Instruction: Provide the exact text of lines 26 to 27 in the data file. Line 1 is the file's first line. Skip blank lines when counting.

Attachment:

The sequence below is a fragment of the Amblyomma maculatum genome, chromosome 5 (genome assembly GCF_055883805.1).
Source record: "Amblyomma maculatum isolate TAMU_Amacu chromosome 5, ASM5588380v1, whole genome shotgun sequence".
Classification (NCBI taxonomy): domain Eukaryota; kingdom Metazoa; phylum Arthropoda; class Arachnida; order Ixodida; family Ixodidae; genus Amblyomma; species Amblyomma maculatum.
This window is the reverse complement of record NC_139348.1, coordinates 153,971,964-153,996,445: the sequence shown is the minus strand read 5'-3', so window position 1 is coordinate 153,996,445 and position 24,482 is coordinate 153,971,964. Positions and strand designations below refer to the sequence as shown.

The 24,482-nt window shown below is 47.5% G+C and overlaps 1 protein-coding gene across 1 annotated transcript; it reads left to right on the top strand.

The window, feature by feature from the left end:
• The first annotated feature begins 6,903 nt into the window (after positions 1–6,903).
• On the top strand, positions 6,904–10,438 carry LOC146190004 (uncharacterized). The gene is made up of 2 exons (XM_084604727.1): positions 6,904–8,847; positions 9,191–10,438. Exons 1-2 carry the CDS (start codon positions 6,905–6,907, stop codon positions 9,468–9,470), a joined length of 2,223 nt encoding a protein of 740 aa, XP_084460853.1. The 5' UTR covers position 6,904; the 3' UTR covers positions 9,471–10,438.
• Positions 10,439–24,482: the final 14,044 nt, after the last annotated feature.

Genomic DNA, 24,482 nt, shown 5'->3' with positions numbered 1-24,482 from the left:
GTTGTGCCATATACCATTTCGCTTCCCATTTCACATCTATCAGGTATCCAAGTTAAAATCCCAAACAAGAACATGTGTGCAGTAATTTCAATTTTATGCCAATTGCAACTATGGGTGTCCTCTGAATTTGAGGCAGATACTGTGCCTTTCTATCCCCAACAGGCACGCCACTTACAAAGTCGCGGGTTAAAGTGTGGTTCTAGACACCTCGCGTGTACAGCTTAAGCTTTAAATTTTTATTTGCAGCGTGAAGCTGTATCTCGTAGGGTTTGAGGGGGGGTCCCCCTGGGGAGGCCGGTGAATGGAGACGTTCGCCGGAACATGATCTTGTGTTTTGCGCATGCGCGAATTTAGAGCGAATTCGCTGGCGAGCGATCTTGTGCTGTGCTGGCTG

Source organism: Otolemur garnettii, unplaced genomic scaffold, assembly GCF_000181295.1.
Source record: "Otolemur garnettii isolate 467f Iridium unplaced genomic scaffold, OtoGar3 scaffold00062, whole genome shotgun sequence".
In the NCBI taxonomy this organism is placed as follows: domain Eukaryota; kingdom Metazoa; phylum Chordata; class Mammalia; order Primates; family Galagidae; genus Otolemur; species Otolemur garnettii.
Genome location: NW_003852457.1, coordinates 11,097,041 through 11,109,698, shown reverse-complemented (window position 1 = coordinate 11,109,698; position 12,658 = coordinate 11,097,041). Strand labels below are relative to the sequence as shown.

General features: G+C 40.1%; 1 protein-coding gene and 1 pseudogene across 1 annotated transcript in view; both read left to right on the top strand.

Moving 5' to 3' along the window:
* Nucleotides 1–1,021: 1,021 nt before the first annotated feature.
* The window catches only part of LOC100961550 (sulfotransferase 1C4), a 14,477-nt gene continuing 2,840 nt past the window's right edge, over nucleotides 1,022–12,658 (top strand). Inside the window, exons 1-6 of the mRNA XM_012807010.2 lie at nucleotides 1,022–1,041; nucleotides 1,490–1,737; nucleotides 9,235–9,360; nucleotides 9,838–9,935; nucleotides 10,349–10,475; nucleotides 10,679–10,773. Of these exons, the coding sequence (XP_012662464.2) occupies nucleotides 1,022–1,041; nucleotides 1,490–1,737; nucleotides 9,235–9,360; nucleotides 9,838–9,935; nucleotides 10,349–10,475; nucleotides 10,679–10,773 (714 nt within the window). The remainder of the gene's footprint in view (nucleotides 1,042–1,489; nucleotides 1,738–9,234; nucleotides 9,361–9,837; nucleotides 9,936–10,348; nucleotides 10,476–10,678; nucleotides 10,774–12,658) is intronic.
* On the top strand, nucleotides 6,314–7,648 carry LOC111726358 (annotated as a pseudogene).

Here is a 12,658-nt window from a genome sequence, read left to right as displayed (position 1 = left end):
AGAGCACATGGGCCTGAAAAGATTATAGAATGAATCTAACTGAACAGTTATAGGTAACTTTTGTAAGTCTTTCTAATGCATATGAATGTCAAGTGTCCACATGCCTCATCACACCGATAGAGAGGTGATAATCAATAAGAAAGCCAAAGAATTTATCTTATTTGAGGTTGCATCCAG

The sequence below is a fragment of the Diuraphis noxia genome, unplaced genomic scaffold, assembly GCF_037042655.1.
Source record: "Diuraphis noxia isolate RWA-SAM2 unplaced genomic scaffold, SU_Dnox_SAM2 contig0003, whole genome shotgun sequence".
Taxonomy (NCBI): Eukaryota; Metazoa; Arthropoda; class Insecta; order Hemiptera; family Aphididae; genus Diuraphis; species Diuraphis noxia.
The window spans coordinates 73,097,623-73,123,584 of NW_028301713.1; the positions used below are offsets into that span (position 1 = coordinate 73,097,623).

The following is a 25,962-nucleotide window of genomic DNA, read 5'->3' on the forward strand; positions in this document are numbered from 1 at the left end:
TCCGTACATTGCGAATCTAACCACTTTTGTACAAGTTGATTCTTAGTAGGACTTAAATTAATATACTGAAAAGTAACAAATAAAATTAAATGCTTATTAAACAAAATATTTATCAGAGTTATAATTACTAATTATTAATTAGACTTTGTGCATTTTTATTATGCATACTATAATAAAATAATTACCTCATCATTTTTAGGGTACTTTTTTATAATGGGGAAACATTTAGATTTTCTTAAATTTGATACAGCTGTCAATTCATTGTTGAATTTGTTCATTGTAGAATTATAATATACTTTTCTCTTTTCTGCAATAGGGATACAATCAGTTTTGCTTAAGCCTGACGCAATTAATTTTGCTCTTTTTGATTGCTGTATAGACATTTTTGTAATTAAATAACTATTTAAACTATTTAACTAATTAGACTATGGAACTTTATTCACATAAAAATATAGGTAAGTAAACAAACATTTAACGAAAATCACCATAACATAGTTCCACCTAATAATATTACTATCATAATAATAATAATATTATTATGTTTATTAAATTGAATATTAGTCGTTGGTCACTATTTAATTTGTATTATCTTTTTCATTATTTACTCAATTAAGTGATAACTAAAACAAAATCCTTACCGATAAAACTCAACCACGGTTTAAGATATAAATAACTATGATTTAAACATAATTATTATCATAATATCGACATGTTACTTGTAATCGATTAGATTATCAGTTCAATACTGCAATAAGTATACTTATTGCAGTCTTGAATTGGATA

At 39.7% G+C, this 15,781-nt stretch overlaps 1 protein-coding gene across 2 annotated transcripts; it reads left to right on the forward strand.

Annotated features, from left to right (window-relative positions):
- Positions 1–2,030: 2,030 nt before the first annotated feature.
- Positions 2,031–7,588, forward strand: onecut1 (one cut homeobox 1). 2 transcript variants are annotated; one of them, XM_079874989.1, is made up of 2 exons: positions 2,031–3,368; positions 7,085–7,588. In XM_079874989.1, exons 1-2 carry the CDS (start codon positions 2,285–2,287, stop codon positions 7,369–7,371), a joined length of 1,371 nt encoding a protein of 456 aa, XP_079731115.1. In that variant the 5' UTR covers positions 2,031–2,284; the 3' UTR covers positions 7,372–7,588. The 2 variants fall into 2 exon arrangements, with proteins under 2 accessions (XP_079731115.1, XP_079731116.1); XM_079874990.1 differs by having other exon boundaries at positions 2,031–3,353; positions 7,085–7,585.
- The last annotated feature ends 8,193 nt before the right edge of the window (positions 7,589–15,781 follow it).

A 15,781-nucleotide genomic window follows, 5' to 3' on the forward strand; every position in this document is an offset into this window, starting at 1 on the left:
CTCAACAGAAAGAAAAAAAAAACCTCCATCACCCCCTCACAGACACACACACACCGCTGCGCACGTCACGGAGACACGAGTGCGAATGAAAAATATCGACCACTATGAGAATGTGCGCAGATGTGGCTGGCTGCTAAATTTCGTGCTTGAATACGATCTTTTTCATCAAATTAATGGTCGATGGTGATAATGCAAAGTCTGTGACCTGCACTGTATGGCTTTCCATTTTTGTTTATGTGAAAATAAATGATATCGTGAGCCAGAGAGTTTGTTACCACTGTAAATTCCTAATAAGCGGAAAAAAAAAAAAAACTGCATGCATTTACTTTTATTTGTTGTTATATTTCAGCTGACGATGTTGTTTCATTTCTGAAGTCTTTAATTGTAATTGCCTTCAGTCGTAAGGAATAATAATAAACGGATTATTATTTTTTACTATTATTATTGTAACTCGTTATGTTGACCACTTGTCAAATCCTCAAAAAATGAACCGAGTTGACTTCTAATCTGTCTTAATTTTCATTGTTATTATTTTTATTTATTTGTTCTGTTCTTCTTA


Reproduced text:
The window spans coordinates 73,097,623-73,123,584 of NW_028301713.1; the positions used below are offsets into that span (position 1 = coordinate 73,097,623).

The following is a 25,962-nucleotide window of genomic DNA, read 5'->3' on the forward strand; positions in this document are numbered from 1 at the left end: